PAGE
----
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Apr102014

Calling Prince Fielder

Three series into the 2014 campaign, and the Rangers find themselves sitting at 4-5, just a tick below .500, and the injury bug has reared its ugly head again. This time, the victim is -- somewhat unsurprisingly -- Adrian Beltre.

Beltre had an MRI yesterday, and while it remains to be seen what kind of time he'll be missing, no matter how much time that is, the Rangers will be left searching for ways to get the offense going on a more consistent basis. Tuesday's 9-4 win notwithstanding, the offense as a whole has been, at best, uninspiring.

A big portion of that has been due to the fact that Prince Fielder has yet to get going. Yes, it's still early -- although we're beginning to get to a point at which it becomes more difficult to use that as the line of reasoning -- so there's still plenty of time for Fielder to get things turned around. However, we're at least beginning to creep into the territory in which it's worrisome to see that he has yet to make the kind of power impact in the middle of the lineup that he was expected to make.

Thus far in 2014, Prince Fielder is carrying a .162/.205/.216 line, good for an OPS of .421. That all comes in 39 plate appearances, which, while a small sample size, is beginning to become large enough to start looking at some trends. For example, we can look at Fielders chase percentage, which comes from dividing swings by pitches outside of the strike zone.

In 2014, Fielder has a chase percentage of 34.8%. In 2013, his chase percentage was 28.1%. From 2009-2012, his chase percentage sat at 27.2%. I feel like I can't say it enough, that yes, it is early, but for a hitter that has been praised for his plate discipline, that discipline has been somewhat lacking this season, and it would appear he was even less patient in 2013 than his career norm. 2013, of course, prompted all kinds of chatter about a possible regression by Fielder, suggesting that perhaps he could already be experiencing the signs of an aging hitter.

OK, so perhaps just looking at chase percentage doesn't give us a very clear picture. So we look at a visual of Fielder's slugging so far in 2014.

ESPN Stats & InformationThe absence of power has been fairly obvious to anyone watching the games, and Fielder's two extra-base hits would seem to back that up, and it isn't as if pitchers haven't been giving him pitches to hit. I wanted to take a look at fastballs being thrown to Fielder inside the strike zone, and the results were somewhat surprising.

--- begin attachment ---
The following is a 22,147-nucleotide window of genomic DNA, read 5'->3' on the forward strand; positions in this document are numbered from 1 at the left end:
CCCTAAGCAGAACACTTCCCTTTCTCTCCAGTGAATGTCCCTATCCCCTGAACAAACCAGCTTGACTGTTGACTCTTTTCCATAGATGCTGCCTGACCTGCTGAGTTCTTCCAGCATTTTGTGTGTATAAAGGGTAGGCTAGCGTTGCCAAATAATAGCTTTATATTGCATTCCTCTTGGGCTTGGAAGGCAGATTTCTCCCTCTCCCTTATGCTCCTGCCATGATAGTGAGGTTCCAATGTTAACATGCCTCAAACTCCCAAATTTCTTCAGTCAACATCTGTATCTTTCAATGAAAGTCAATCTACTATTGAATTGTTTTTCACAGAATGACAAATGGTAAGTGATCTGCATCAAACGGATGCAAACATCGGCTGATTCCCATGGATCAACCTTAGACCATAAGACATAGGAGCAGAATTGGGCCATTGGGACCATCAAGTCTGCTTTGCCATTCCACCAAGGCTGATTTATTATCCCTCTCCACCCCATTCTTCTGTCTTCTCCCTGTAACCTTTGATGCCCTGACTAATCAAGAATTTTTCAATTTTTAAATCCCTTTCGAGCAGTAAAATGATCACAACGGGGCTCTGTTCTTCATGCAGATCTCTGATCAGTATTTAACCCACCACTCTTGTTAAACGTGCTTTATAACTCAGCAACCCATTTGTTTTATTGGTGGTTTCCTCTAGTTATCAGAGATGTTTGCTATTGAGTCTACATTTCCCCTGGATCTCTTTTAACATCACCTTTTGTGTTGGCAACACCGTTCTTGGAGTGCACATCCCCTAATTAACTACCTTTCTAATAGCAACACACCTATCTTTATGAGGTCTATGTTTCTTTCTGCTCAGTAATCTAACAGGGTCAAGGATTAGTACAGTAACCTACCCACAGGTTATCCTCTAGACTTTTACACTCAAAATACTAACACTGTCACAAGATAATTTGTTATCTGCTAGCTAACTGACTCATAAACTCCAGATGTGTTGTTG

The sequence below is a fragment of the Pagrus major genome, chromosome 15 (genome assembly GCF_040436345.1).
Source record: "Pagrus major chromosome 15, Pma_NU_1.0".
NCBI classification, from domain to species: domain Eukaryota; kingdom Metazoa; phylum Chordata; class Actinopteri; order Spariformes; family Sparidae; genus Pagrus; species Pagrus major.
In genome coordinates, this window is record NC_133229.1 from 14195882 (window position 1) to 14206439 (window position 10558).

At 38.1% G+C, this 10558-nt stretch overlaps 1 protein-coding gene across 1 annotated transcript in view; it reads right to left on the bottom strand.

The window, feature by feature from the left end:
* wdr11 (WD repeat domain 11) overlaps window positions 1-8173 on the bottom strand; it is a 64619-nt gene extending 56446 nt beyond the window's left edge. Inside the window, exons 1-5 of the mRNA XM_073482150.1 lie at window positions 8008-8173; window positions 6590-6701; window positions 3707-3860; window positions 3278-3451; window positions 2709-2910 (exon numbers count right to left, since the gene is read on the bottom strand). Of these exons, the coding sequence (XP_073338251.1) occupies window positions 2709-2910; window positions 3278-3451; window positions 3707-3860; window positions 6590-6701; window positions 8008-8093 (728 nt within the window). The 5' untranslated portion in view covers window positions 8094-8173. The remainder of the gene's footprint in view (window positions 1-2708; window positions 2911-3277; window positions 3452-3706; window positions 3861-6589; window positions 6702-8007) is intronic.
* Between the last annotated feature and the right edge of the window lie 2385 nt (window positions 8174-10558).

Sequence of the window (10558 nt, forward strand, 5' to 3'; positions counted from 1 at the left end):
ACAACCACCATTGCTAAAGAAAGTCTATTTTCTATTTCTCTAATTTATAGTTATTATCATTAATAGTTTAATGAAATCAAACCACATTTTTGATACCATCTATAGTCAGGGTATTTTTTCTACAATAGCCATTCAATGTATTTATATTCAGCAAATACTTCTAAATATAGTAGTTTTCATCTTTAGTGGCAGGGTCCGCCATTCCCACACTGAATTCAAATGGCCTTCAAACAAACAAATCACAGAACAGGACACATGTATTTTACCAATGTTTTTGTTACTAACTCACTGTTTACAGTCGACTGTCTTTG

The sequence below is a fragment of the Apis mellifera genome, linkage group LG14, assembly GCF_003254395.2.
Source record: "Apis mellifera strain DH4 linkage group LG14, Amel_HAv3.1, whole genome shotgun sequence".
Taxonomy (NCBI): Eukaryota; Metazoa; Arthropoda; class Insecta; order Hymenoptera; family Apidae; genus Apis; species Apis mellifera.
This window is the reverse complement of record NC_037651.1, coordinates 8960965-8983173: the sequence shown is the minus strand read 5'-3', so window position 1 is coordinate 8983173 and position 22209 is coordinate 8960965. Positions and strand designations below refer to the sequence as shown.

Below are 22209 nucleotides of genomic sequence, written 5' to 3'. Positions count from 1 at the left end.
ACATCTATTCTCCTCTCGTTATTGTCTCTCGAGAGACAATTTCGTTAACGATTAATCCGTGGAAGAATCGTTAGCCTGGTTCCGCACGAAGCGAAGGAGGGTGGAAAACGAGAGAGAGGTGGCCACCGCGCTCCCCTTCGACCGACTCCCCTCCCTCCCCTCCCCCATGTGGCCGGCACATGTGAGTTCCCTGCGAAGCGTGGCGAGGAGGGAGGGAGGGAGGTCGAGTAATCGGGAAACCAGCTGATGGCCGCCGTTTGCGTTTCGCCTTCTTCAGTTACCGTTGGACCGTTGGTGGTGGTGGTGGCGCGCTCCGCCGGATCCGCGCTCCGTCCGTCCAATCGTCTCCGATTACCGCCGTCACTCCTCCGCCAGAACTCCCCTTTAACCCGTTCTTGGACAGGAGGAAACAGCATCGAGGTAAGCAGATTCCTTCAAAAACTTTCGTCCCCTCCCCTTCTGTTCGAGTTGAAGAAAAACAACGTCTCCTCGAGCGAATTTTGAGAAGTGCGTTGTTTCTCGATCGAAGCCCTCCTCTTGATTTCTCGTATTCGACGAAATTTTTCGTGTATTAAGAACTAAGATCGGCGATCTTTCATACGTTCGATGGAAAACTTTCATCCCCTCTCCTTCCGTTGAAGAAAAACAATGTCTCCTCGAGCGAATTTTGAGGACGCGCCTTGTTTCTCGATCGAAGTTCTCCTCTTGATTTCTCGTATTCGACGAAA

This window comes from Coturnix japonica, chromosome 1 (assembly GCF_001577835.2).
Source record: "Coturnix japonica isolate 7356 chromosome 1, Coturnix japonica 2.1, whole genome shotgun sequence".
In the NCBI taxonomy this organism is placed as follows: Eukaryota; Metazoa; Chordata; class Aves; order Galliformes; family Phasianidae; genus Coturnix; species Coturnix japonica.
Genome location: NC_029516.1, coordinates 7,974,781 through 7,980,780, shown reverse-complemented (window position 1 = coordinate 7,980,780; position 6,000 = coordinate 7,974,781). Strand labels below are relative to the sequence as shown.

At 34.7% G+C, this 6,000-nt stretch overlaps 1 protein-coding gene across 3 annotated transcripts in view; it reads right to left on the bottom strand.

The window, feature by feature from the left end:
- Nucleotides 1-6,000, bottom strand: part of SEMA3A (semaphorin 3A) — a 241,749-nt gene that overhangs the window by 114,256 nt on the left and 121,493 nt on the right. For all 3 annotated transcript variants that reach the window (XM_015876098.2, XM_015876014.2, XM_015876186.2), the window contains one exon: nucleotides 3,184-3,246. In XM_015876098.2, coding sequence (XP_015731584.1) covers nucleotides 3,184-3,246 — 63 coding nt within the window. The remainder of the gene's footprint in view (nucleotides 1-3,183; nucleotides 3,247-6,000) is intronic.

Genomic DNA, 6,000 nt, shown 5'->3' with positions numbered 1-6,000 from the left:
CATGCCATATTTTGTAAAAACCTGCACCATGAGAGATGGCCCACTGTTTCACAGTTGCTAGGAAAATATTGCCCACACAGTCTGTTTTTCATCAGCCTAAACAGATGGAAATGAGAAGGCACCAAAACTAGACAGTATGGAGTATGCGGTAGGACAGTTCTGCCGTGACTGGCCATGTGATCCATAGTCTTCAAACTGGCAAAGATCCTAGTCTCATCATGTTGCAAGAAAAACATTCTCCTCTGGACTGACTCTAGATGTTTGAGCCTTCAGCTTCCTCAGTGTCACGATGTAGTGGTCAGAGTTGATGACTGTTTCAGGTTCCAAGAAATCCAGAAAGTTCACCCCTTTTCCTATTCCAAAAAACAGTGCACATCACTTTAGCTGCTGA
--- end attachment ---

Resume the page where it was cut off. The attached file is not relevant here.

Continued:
ESPN Stats & InformationAccording to ESPN Stats & Information, Fielder has been thrown 42 fastballs in the strike zone thus far in 2014, which is depicted in the visual above. Both of his doubles are lumped into that 42-pitch total. So, I decided to go back and look at Fielder's 2013 slugging against fastballs, seen in the heat map below.

ESPN Stats & InformationAgain, 2013 was supposedly a "down" season for Fielder. He slugged .439 on fastballs. In comparison, we can look at the same heat map for 2009-2012.

ESPN Stats & InformationLooking at the visual alone, it's apparent that Fielder was feasting on fastballs pre-2013. If the visual doesn't do it for you, just make a mental note that his slugging percentage against fastballs from 2009-2012 was a robust .576, and his OPS was 1.014.

In other words, before 2013, Fielder was a monster against the fastball, and yet since, he's struggled somewhat, which can sometimes indicate a loss of bat speed. Going off of the eye test, his bat has looked a bit slower at times than I'd like, but it's almost felt like a certain amount of hesitation on his part rather than struggling to get the bat through the zone.

It seems to be worth mentioning that so far in 2014, Fielder's BABIP is .188, which would seem to suggest that there should end up being a regression to the mean. In this case, that would mean that we begin to see more out of Fielder, who has a career BABIP of .302.

Whatever the case, the Rangers need Prince Fielder to get back to feasting on the fastball in order for the lineup to be effective moving forward. If Adrian Beltre misses any kind of significant time, the bulk of the pressure will fall on Fielder to carry the load, and how he responds may go a long way toward determining what kind of record the Rangers have heading into the summer months.

Even if Beltre is only out for a few games, this ball club won't be successful without a the power presence of Fielder in the middle. Shin-Soo Choo getting on base at a torrid pace only matters if there's someone to hit him in, and it's quite obvious that, at this point in his career, Beltre is going to need time off to rest his legs. The quad injury he suffered on Tuesday night happened on a night in which he was slated as the DH to try to get his legs some rest. If that doesn't work, you literally have to find ways to keep him out of the lineup for rest from time to time, but it's a risky proposition if Fielder's struggles continue.

There's certainly plenty of time for adjustment, and it would seem that Prince Fielder has the tools to make that happen. However, we've got some evidence that points to a disturbing trend that could indicate a loss of bat speed. Prince Fielder is going to be a Texas Ranger for a long time, and right now, the Rangers are calling on him to step it up and find a way to be a productive bat in the middle of the lineup.

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